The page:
Away with the witches

31st October 2003 at 00:00
My PGCE lecture finishes at 3.30pm and I rush to Leicester university library, dig out a video of Macbeth and an old copy of the play. I've not read it for 15 years and we have a full day tomorrow on the art of teaching Shakespeare, focusing on the deranged Scot.

At 6.30pm I rush out of the library, rush to my car and rush to the Phoenix Arts Theatre for a discussion about John Steinbeck, followed by a showing of The Grapes of Rush. No, calm down, that should be The Grapes of Wrath. I sneak a sandwich and a pint bottle of Budvar into the theatre with me. At 8.15pm the excellent lecture finishes - but do I stay for the film or rush to Nottingham for an open-mike poetry evening? Reading my own poems to 40 drunken undergraduates could be very useful preparation for delivering poetry to Year 11, so I rush up the M1 and then hunt for a free parking space in Nottingham town centre.

A tramway is being installed in Nottingham and while there are no trams yet, there is a spaghetti-junction array of tracks carved into most roads.

The tracks are hypnotic and lure me forwards up a one-way street the wrong way. Rush, rush, rush, I shouldn't be here, and that car shouldn't be there! Crash, crash, crash.

My car is scattered over a crossroads, one policeman is cautioning me, another is interviewing witnesses and another is preparing a breathalyser test. I pass the test, phone my ex-husband and burst into tears. The RAC arrive and tow my car away as the three policemen turn to each other, shake their heads and assert that "It looks like a write-off". I know how it feels - I am able to empathise with a Ford Ka and I'm not even on class A drugs. Later that night, after sharing a half bottle of Irish whiskey with a handy Nottingham friend, I dream of being arrested by three witches.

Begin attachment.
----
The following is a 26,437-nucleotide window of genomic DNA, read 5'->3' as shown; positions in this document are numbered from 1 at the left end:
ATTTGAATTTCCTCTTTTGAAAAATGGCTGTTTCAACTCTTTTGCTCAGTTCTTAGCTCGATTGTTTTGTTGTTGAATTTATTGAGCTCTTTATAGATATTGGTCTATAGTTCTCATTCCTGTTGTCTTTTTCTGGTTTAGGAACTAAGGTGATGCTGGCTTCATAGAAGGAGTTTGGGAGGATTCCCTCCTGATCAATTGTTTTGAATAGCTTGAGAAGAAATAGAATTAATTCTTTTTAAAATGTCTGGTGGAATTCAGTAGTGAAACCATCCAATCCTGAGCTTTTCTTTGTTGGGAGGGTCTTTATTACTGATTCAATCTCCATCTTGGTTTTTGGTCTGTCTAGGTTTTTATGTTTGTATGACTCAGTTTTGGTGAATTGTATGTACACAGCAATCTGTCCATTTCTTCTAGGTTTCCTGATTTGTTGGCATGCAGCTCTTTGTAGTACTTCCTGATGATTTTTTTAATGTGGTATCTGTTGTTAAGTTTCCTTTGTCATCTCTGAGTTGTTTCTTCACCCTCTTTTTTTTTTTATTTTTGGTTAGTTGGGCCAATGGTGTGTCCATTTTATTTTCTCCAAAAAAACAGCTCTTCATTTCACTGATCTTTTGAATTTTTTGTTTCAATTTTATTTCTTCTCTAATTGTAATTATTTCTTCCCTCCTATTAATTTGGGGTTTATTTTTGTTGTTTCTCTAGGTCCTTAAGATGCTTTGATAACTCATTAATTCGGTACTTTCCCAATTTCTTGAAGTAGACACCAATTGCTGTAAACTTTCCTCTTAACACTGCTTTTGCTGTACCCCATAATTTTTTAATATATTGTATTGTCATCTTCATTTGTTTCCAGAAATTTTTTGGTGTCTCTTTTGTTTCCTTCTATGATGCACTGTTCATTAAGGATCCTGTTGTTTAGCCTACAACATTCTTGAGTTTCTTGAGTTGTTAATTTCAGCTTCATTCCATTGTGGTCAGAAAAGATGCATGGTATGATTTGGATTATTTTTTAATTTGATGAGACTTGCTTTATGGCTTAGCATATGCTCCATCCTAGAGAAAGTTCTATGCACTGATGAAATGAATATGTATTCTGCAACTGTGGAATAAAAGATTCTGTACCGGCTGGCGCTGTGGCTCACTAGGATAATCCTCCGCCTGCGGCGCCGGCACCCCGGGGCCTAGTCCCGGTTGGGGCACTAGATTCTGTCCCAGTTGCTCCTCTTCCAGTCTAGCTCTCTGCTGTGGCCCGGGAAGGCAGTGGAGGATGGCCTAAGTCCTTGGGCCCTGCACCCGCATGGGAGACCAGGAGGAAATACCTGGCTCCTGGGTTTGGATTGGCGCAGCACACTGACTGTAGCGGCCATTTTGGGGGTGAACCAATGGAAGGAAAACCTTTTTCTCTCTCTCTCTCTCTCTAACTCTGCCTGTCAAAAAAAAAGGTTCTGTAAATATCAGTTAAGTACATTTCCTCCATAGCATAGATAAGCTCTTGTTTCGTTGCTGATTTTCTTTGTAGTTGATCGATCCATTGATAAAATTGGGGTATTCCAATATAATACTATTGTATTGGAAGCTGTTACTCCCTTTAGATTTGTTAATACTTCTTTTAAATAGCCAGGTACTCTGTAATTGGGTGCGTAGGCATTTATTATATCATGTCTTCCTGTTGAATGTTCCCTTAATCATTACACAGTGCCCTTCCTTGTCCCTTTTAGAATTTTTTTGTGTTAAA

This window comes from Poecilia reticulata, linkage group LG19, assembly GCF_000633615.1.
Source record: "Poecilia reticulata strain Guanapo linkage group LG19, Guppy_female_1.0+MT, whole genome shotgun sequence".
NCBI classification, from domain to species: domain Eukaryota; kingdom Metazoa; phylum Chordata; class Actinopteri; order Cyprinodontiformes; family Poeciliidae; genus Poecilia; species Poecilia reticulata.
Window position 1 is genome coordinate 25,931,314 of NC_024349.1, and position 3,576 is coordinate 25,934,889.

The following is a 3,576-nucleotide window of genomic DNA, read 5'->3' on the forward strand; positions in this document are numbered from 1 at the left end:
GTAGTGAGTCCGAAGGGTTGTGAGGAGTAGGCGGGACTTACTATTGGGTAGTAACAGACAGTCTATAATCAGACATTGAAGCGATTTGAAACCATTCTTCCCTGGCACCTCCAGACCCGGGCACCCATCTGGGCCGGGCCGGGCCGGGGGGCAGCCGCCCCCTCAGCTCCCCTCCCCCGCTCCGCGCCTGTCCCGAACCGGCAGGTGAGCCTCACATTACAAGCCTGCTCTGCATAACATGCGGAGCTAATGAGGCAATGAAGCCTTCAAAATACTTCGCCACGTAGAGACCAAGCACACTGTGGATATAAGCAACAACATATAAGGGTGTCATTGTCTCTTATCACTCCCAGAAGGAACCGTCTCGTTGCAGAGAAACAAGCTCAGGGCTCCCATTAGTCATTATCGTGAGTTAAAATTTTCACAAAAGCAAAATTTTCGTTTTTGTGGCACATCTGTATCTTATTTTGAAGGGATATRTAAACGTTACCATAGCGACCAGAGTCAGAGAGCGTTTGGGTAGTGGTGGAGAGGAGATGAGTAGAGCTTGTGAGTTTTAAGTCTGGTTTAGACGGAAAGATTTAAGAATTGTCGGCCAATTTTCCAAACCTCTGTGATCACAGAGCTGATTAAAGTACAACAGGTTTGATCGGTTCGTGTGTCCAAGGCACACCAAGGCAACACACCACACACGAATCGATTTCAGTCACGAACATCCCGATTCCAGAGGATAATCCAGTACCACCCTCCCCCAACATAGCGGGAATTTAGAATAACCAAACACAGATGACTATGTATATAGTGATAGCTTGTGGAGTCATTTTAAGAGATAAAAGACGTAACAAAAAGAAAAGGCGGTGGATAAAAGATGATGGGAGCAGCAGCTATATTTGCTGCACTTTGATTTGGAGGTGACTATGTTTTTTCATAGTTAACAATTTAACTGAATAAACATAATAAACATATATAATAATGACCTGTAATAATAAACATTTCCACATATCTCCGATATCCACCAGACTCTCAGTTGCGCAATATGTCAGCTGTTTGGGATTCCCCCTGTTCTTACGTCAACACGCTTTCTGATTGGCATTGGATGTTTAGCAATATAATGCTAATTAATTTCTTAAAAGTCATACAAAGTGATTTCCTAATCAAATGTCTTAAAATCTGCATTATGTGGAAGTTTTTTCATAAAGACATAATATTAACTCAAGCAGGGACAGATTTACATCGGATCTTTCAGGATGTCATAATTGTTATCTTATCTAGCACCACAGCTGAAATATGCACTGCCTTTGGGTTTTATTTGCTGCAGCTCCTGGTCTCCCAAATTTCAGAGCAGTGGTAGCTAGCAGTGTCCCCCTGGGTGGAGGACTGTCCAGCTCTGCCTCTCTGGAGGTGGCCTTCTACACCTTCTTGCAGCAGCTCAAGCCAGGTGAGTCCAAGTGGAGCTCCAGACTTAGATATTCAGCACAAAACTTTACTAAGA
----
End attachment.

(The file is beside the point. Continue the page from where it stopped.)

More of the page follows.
Arriving a few minutes late for my lecture the next morning, I'm a little sweaty and still wearing yesterday's clothes, so I choose to sit at a table on my own and endure the self-critical dramatic monologues screaming in my brain. In the breaks between discussing Macbeth, intended learning outcomes and various theatrical approaches, I phone my insurance company, my childminder, national rail enquiries and the police.

Back at home I have a deep bath and a bottle of Budvar. I gaze at the bathroom ceiling and realise that although I've not even started my teaching practice yet, I'm already counting the days to the Christmas holiday.

Log-in as an existing print or digital subscriber

Forgotten your subscriber ID?


To access this content and the full TES archive, subscribe now.

View subscriber offers


Get TES online and delivered to your door – for less than the price of a coffee

Save 33% off the cover price with this great subscription offer. Every copy delivered to your door by first-class post, plus full access to TES online and the TES app for just £1.90 per week.
Subscribers also enjoy a range of fantastic offers and benefits worth over £270:

  • Discounts off TES Institute courses
  • Access over 200,000 articles in the TES online archive
  • Free Tastecard membership worth £79.99
  • Discounts with Zipcar,, Virgin Wines and other partners
Order your low-cost subscription today